"I would give anything to love my wife again," he asserts, hands balled into fists on his knees.

"Alright. So, make the other woman disappear, make the wife a priority. Anything you want me to do about the alcoholism?" I ask.

Charlie winces. I try to be as gentle as I can, but it's never really been my style to beat around the bush. "Oh, yeah. That, too. And, uh, did you see anything about my problems at work?"

I blink rapidly and shift my eyes upwards, recalling the broken mirror and the enormous stack of paperwork. "Yes."

"Alright, well, I'm willing to pay if you're willing to do it," he asks, reaching into his suit jacket's inner pocket and pulling out a leather-bound checkbook and a pen. "My friend, the one who referred me to you, gave me some kind of idea, but what am I looking at here?" Talking about business seems to have renewed his confidence. No doubt all the talk about feelings and his personal life was unfamiliar territory for him. Something tells me he might become a repeat customer.

"It's gonna be $200 for the initial look and $500 for everything I fix," I tell him, popping my knuckles idly. Talking money always makes me a little nervous.

Charlie pouts his bottom lip and lowers his eyebrows, giving me a short nod as he scribbles down the figures on a check. "Reasonable."

See. No need for nerves.

He tears it off before stopping short. "Who should I make it out to?"

"Don't worry; I'll fill that part out later," I reply quickly.

Charlie hesitates, I see it in his eyes, but he hands the check over anyway.

"Alright, this might pinch a bit," I joke. Charlie seems genuinely alarmed. "I was kidding." God, and I think I'm tight-laced.

I delve back in. I snatch the wedding ring from underneath the paperweight and place it gently on top of the pillow of the bedroll, removing the black lacy bra from the sheets. Jeez, these are some big cups in this bra. I'm a little impressed that Charlie managed to pull this girl, whoever she is. I stare at the bedroll grimly for a second. Can't really do anything about his sexual prowess, sadly, or I'd turn that dingy little thing into a four-poster bed, for his wife's sake. Girl deserves it.

Next, I turn to the mirror. I don't really feel like taking the time to piece the whole thing back together since it's shattered into approximately a million pieces, so instead I pick up as many pieces as will fit into the cups of the bra and carry them over to the desk. I shimmy the drawer open with some effort and dump the pieces inside. That'll be enough to get him by for now. Like I said, I'm anticipating him coming back, and besides, he really only asked me to deal with work-related problems. He probably doesn't even know how badly his ego is broken. I don't think I'm going to tell him, either. After all, it wouldn't be therapy if I did all the work for him.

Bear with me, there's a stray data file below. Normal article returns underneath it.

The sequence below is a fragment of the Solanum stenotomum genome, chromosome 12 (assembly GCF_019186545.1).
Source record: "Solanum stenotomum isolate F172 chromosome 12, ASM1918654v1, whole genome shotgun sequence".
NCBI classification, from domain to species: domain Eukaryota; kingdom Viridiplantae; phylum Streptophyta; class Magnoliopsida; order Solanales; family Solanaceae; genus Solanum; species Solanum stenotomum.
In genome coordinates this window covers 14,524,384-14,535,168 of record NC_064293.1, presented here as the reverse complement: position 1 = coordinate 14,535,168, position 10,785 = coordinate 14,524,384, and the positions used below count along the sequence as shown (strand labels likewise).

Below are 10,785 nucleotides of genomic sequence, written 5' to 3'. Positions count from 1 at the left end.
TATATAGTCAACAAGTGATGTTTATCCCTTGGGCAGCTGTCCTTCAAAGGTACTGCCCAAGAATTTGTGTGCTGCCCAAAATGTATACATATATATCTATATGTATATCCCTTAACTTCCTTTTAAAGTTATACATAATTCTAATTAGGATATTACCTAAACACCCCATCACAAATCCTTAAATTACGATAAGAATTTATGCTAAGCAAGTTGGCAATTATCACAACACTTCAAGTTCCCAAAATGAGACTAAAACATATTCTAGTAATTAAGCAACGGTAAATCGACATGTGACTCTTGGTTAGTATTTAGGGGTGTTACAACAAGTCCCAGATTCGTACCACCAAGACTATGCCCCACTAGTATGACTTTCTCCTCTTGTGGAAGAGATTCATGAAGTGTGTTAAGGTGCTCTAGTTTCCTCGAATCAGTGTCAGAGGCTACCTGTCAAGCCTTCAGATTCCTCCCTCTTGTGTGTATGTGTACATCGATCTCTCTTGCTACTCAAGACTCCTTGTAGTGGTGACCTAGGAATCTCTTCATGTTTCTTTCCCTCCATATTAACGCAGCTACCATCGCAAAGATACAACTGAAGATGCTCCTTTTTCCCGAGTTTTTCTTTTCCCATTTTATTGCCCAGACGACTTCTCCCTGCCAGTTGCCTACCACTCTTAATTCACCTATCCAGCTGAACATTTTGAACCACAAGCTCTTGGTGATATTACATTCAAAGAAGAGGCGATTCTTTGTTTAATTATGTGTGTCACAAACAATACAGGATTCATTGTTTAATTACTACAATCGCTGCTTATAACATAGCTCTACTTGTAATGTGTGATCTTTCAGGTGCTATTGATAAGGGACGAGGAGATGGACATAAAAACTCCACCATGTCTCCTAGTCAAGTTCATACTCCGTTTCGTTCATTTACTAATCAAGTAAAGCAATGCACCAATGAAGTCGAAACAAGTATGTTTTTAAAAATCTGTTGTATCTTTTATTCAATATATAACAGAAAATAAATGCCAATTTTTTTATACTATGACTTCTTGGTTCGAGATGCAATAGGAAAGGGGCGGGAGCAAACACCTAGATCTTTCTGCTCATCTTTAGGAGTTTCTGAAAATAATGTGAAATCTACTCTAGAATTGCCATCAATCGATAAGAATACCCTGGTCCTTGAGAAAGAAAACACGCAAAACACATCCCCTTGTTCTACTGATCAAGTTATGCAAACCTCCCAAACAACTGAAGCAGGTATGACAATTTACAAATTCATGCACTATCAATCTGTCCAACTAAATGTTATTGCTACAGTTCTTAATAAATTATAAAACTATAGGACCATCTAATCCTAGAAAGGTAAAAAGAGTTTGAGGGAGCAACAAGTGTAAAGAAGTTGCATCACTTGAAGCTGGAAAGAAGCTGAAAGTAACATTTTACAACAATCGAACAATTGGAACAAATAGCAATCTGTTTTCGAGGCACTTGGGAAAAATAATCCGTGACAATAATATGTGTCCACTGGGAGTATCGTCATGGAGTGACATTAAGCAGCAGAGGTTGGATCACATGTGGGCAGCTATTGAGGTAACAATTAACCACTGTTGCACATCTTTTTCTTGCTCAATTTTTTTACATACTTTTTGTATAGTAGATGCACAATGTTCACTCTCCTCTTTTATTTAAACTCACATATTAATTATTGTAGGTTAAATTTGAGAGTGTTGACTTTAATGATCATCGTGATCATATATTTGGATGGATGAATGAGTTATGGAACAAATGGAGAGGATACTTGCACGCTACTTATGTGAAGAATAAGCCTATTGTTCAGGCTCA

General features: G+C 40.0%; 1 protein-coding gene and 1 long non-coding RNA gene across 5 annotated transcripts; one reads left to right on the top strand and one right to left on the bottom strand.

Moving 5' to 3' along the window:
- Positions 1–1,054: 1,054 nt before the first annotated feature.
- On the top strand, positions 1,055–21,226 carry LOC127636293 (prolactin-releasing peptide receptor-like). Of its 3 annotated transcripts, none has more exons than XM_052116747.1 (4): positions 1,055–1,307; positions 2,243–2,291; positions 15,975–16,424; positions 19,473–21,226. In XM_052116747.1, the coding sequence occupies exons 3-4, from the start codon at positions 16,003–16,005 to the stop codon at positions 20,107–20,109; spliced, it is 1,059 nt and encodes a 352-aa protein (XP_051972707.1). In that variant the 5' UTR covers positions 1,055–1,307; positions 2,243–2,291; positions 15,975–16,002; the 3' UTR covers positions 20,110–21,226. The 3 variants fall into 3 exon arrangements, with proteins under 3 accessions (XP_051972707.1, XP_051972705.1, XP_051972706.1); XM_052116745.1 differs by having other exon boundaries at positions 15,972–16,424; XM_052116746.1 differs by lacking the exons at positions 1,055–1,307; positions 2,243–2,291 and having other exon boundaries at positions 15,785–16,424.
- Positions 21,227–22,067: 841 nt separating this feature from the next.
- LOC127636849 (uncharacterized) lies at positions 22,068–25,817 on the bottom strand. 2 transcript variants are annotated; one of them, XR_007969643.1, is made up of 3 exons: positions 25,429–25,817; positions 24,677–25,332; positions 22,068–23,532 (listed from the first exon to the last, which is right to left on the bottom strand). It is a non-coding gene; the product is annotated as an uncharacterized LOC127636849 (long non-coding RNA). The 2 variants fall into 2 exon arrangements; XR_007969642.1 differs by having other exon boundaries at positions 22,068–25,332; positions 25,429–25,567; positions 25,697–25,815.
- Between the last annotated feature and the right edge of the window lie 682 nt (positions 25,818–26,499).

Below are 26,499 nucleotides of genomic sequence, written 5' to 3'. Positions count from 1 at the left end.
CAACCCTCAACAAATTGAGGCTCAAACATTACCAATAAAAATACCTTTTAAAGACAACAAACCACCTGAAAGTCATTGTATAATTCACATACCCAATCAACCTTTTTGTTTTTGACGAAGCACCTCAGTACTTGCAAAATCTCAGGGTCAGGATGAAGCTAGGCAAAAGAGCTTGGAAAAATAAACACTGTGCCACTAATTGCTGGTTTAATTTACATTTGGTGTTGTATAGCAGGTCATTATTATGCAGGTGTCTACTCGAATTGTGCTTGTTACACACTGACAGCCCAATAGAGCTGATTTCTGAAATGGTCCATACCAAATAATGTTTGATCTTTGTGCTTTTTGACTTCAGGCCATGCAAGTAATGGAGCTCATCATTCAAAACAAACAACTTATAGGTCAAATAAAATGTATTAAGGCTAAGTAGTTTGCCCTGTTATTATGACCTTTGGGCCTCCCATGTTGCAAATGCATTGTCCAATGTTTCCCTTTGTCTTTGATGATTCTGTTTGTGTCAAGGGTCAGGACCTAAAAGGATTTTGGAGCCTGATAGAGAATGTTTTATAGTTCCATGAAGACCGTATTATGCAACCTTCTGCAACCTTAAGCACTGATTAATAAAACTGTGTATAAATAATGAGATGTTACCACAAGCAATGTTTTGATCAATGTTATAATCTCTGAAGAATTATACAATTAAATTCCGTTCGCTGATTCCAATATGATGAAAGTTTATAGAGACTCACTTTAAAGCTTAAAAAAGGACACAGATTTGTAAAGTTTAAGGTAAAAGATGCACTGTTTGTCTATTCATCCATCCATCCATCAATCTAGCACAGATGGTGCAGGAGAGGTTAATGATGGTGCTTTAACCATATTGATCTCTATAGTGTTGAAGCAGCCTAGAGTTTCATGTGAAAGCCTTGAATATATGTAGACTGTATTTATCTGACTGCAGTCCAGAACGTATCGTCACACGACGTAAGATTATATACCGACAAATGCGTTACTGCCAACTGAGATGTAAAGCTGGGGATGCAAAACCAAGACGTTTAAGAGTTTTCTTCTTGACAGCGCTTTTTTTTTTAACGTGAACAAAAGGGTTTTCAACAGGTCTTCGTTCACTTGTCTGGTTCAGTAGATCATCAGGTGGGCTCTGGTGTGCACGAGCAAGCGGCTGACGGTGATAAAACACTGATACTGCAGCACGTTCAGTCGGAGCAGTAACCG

I snatch the flask and shut the drawer. I weigh it in my hands, casting my gaze around the room as I think about where to put it. I'm not taking it with me, that's for sure. The people I take with me don't usually affect me as they aren't from my own memory, but I have no idea what this'll do. It's my policy never to bring addictions home.

I remember the drawer that held the doll that I saw earlier. Crossing the room, I crouch down and slide it open. Plunk. Out of sight, out of mind, as they say. My gaze shifts to the doll. It has yellow yarn hair and a pretty blue dress. I pick it up and hold it for a second, studying its button eyes intently and trying to imagine the type of girl that this would represent. Its little doll face has a frown stitched into it. Thinking better of it but totally doing it anyway, I take it out and prop it up on top of the chest of drawers.

There. That one's on the house.

I tune back in to the living room to collect my due praise from Charlie.

"So, Charlie, how do you feel?" I ask.

He looks confused, but then I see him remember why he came here in the first place, and the pieces click together. "I don't remember her!" he announces, "I don't know who she is, and I don't care! It worked. It really worked."

I just smile and nod at him. Obviously it worked, duh, but I don't rain on his parade. This is a big deal for him, even if it's old hat to me. He is babbling about how excited he is to go take his wife out to dinner as I wave him out.

"Alright, Paige!" I yell, sliding back into the loveseat and taking a second look at the check. Five hundred for the self-esteem, five hundred for the addiction, five hundred for the affair, five hundred for the marriage. Two hundred for the initial look. "Honey, we are getting drunk tonight. Again."

Paige comes out into the living room and flops down on the couch next to me. She looks at the check. "No kidding? Dope. So, how was he?"